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Generally Speaking – Columns

Generally Speaking is the Voyageur's forum for columns, cartoons, and letters to the editor. Skeeter Tales by Joel Seibel is our very own locally produced cartoon. Columns include "Wright News" by Jennie K. Hanson, "Villa Vista News" by Renee Klejeski and "Slices of Life" by Jill Pertler. Views expressed in columns, cartoons, and letters represent the views of the authors.

 

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Other Columns

They said what?

The day they tried corn

Living quiet in a noisy world

The War on Poverty

Will the United Kingdom remain United

An election season interpretive resource

Advice on the first day

Sandpiper approval process - live or "Memorex"?

August you're tough to love

Thank you to Robyn Larson and Gerry Aho

» Jennie Hanson's Wright/Cromwell News – online

Is Everlasting Peace an option?

The First World War was the war to end all wars. That belief left the United States unprepared for another war and laid the ground work for the Second World War.

After WW I the victors went home to enjoy the peace they had earned. Armies were cut back and what was happening in Germany, Italy and Japan was ignored. When the German Army overran countries that were German speaking and Italy moved into Ethiopia there was little action by the League of Nations. The League of Nations did nothing when Japan invaded China.

British Prime Minister Chamberlin signed a nonaggression treaty with Hitler and declared “Peace with Honor.” Churchill spoke out against the treaty saying, “not only will we not have peace, you have signed away your honor.” Britain did build its military.

As the war spread across Europe, the people of the United States wanted no part of another war. President Roosevelt, realizing that the United States may be drawn into the developing war, appointed Bill Knudsen to develop a plan to prepare the United States industrial might for war. (Read “Freedoms Forge” by Author Herman.)

Going to war was not something the people in the United States wanted. However, the Japanese made that decision for us by bombing Pearl ...

For the rest of this story and more, pick up this week's Voyageur Press.

news photo
Other Columns

The day they tried corn

Living quiet in a noisy world

The War on Poverty

Will the United Kingdom remain United

An election season interpretive resource

Advice on the first day

Sandpiper approval process - live or "Memorex"?

August you're tough to love

Thank you to Robyn Larson and Gerry Aho

The pendulum has swung

» Jennie Hanson's Wright/Cromwell News – online

They said what?

Those of you who read the Voyageur Press know I end my stories and columns with a quote. I enjoy collecting quotes, and have accumulated quite a number of them. Instead of ending this column with a quote, I thought I’d feature a few quotes I haven’t used yet in stories and columns and make them the focal point of this column. I have two hopes: 1) That you will find some of the quotes thought provoking, and 2) I don’t use a quote that would be a natural fit for a soon-to-be written piece.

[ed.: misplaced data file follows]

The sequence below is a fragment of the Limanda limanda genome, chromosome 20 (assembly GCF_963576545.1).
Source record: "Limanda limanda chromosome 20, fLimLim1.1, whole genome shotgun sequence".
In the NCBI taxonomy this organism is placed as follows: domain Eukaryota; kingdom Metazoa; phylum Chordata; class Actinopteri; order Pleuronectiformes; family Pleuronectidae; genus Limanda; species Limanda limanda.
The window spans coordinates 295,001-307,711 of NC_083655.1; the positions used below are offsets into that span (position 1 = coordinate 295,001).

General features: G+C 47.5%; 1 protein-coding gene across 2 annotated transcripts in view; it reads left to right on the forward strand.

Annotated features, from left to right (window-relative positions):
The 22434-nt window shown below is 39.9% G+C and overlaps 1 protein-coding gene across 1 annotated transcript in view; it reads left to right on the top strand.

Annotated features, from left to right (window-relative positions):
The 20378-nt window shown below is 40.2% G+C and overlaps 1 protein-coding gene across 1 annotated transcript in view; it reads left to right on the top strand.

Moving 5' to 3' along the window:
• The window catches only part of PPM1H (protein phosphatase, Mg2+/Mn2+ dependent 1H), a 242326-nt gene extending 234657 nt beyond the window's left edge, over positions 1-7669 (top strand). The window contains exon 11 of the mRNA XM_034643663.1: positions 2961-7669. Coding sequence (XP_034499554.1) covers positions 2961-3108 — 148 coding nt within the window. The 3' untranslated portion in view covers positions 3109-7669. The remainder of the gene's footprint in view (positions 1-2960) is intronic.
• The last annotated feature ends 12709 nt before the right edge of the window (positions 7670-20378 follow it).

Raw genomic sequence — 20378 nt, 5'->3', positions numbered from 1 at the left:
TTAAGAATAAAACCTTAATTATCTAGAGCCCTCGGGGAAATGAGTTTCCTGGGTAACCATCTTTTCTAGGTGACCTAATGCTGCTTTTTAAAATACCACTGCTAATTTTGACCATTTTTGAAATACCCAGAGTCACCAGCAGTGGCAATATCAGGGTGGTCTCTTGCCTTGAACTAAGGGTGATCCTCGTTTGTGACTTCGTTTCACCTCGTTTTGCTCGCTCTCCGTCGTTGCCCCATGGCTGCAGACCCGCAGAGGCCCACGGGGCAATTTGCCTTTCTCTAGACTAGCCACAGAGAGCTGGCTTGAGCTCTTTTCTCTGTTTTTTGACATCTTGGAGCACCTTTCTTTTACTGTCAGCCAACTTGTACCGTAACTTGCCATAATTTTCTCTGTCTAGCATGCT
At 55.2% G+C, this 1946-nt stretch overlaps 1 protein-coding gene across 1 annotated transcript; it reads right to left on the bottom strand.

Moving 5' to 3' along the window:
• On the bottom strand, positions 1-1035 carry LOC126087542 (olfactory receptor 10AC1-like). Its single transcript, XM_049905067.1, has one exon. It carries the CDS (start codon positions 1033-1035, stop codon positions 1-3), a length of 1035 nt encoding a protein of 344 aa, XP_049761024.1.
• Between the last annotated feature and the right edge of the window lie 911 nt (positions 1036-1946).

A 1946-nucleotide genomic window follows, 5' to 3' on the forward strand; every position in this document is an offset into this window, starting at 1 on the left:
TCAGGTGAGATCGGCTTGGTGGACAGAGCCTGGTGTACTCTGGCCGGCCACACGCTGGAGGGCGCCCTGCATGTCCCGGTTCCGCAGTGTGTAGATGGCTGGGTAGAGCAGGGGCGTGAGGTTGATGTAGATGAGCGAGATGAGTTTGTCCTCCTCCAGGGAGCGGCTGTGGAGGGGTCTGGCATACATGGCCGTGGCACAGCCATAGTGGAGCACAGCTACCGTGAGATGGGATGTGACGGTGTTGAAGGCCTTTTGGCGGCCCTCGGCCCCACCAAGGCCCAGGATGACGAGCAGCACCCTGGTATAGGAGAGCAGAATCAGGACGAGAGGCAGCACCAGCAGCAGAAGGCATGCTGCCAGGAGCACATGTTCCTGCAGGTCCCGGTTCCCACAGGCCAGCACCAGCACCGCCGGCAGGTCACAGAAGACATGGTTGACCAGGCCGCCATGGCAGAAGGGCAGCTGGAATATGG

Try these two competing thoughts on for size. “Nothing will ever be attempted if all possible objections must first be overcome” (Samuel Johnson, British author); “Beware of the man who won’t be bothered with details” (William Feather, American publisher). I once heard from a mentor that life is lived “at the intersection.” To me, that is reflected in these two quotes, and is instructional as to how things get done. I can’t help but think of today’s confrontational, and often ineffective, political environment.

“Defeat is not the worst of failures. Not to have tried is the true failure” (George Woodberry, American literary critic and poet); “Being defeated is a temporary condition. Giving up is what makes it permanent” (Marilyn vos Savant, American columnist). First, who could argue ...

For the rest of this story and more, pick up this week's Voyageur Press.

news photo
Other Columns

Living quiet in a noisy world

The War on Poverty

Will the United Kingdom remain United

An election season interpretive resource

Advice on the first day

Sandpiper approval process - live or "Memorex"?

August you're tough to love

Thank you to Robyn Larson and Gerry Aho

The pendulum has swung

The clothes ... make the man, or do they?

» Jennie Hanson's Wright/Cromwell News – online

The day they tried corn

It was a serious day in the garden. Various vegetables gathered to witness the much-anticipated criminal fraud case against corn. Corn had filed a countersuit claiming defamation of character and vegetative discrimination. These historic proceedings would hopefully answer the question that had plagued the human and plant kingdoms since the dawn of time: Is corn a grain or vegetable?

Corn entered the courthouse amid chants of, “Grain, grain, grain,” from the other vegetables in attendance. Broccoli and cauliflower threw quinoa at him.

The bailiff, a head of iceberg, entered and asked everyone to be seated. “Let us start this mess,” he said.

In opening arguments, corn, who represented himself, argued that although technically a grain by standard definition, he deserved the title of vegetable based on his longstanding position next to mashed potatoes on the dinner plate. “Everyone knows you only include one starch with a meal,” he said. “That makes me the vegetable by default.”

The rest of the vegetables, not possessing a grain of intelligence of their own, called an expert witness to the stand. Dr. Bunsen Honeydew, of Muppet fame, testified under oath that corn has been associated with politically incorrect terms. “Words like high fructose, saturated fat and processed food products are not language worthy of vegetables,” ...

For the rest of this story and more, pick up this week's Voyageur Press.

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